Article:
Three months in and Gibson admits he doesn’t have the luxury of dedicating his time to just branding, however. “There’s no ‘first thing’ to work on as I’ve jumped feet first into the deep end of the pool,” he says. As people jostle for a sense of place in the FRHI reorg, he’s been busy meeting senior management teams globally – when we speak, he’s just attended a general managers’ meeting in the Middle East and has others planned in Europe, America and Asia. “I’m explaining my background to them and what my principles are. At this stage I’m not presenting on future plans as I’m still working my way through those myself,” he says.
With 52 hotels in the pipeline over the next three to five years, spa development is another obvious priority. Gibson’s already been pulled onto 12 new projects to offer his advice on the design and layout of spas. “The FRHI openings and integration team has a very efficient system where people from every department, including design and construction, purchasing and myself, can read notes [about upcoming projects] and add comments. I’m a creative person so I love seeing things evolve, grow and take shape.”
The work at FRHI isn’t hugely different to his job at Mandarin Oriental where he split his time between guiding the development team, which was led by Sean O’Connor and overseeing operations, which was headed up by Andrea Lomas. At FRHI though, Gibson feels everything’s “much more strategic and focused on motivating teams to perform”.
Due to the large number of spas already open, he’ll be taking the 80/20 approach by focusing primarily on the group’s 12 flagship properties plus some other key accounts (see above). One of his favourite aspects of the job comes in at this macro level. “I’m driven by motivating people and it’s amazing to visit a property and talk not only to the general manager and management team, but also to the spa therapists. I tell them what’s happening in the industry, what the trends are and how it affects them all. Quite often, having someone from the senior team come to see the spa means a lot. Sometimes it’s just a simple gesture, like explaining how valuable the team is, that can make the biggest difference to performance.”
When time won’t allow him to get so involved with facilities, he’ll work with regional group operators and general managers in a supporting capacity. “I won’t get involved with recruitment unless it’s a spa director, for example,” he says. “Or I’ll step in when there’s a problem. One hotel at the moment has some particular issues with setting KPIs so I’m helping them with that. Spa KPIs are a whole new thing for some general managers, but I’ve told them they’re going to have to learn. It’s not about me saying ‘this is the action plan you need to implement’, I’ll just be providing them with the tools and pointing out areas that they need to focus on.”
Outsourcing and mergers
It’s clear when talking to Gibson that in order to keep up with developments, he’ll need to set up his own supporting team quickly because at the moment it’s just him. He’s looking for someone to handle facilities in America – which has 14 spas – and possibly someone else to help with training: “I’m not sure how I’m going to tackle that element yet,” he admits. But the main post to fill will be a director of openings and operations based in Dubai. “They’ll work closely with me and develop into a global director,” says Gibson.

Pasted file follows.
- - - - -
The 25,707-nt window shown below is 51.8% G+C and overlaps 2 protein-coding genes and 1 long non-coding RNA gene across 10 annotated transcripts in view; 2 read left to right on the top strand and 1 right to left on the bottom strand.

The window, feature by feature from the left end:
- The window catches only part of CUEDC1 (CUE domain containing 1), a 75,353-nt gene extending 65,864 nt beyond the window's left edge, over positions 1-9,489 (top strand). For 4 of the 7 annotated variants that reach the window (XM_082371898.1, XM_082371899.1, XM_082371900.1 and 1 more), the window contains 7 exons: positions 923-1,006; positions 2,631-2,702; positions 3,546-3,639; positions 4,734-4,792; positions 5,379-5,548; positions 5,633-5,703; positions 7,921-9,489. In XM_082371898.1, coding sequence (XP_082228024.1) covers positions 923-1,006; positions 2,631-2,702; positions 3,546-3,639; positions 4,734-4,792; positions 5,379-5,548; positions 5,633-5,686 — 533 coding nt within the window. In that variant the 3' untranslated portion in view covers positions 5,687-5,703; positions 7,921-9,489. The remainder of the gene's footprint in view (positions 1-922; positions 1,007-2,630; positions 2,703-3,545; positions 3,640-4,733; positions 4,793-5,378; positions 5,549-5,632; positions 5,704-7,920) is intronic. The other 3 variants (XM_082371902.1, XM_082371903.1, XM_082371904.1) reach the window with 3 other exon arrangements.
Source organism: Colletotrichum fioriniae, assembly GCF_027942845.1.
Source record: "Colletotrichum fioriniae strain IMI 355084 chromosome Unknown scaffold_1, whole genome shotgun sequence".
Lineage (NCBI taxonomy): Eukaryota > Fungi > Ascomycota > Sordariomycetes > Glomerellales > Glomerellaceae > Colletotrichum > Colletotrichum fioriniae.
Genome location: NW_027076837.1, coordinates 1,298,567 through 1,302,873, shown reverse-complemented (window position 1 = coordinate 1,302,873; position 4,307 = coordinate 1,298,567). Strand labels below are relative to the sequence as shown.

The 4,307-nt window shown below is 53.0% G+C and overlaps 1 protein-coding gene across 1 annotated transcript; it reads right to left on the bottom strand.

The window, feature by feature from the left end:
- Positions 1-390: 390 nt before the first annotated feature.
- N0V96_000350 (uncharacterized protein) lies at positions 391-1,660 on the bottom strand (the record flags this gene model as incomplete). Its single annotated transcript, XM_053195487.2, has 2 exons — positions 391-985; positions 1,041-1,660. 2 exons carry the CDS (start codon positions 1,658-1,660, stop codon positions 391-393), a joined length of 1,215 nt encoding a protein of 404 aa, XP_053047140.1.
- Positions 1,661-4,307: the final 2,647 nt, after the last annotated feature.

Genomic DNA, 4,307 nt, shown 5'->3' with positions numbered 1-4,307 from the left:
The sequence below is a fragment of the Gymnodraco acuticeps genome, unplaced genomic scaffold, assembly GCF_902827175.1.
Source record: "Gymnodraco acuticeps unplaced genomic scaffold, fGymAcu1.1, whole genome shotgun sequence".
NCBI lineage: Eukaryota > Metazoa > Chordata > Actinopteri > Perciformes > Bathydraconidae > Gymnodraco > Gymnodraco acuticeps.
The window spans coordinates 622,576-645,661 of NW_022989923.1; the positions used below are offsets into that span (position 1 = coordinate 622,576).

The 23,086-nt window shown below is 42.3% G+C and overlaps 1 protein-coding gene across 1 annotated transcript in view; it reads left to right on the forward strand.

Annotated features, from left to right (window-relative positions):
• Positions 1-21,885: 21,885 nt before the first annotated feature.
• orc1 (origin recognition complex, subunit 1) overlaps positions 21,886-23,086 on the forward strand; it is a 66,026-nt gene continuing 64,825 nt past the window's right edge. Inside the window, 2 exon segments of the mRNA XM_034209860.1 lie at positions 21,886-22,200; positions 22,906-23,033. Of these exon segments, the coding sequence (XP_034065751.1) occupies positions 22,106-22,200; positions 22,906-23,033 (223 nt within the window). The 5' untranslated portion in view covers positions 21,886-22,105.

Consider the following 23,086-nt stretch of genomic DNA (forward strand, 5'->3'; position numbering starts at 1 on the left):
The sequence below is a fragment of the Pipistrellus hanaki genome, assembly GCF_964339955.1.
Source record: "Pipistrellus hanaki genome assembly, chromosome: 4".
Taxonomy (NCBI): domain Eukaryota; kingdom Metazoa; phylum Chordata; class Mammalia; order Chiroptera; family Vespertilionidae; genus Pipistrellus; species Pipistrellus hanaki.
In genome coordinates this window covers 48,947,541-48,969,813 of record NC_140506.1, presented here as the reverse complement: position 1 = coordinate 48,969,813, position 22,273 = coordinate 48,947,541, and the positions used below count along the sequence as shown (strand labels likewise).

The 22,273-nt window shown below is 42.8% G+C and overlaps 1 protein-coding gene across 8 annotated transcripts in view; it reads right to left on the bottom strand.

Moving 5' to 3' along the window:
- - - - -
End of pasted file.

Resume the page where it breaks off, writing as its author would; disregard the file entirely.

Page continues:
“As with most hotel groups, Asia – and predominantly China – is a big market for openings. But we’re also seeing good growth in eastern Europe, excellent growth in the Middle East and potential in India and Africa. America is quiet but not dormant and activity is starting to pick up.”
He hints that in the future, FRHI will be more likely to keep spas in-house rather than bringing in a third party operator. “I won’t give a definitive answer,” he says, “but what I will say is: why would you want to outsource a spa if you have the expertise in-house?”
If the international press is to be believed, there’s also much bigger news in the pipeline that could have an impact on the future direction of the company.
Last November, Prince Alwaleed, the owner of FRHI investment company Kingdom Holding, announced in a Bloomberg report that he’s looking for ways to monetise both FRHI and Four Seasons which – along with Microsoft founder Bill Gates – his company has a stake in (see p28). Analysts say that an FRHI/Four Seasons merger or an initial public offering are two possible scenarios.
Speculation aside, Gibson remains focused on the task ahead. One of the biggest challenges he foresees is convincing hoteliers about the benefits of spas.
“The competition for me isn’t the hotel or day spa across the road, it’s our own internal food and beverage, meeting or banquet departments that could be bringing in more revenue per 100sq m,” he points out. “I try to explain that it’s not just having a spa that adds value, it’s having a spa that’s well designed and well run. But it only adds value if you include it in your sales and marketing strategy and in the overall business plan of the hotel. So, it’s my job to educate everyone about this – the owners, the general managers, the development team and the designers. The penny hasn’t dropped yet, but when it does, it will have a big impact on hotel spas in the future.”
Knowing Gibson, it’s not a challenge he’s likely to shy away from. For now, he’s enjoying the buzz of a changing company and thinking out his strategies. “There’s an absolute air of excitement and energy throughout the company – a desire to get the new structural changes in place and to really start making a difference. I was very happy at Mandarin Oriental, it’s a brilliant company and I wish it the very best. But having been at FRHI for only a short while, I know I’ve made the right move.”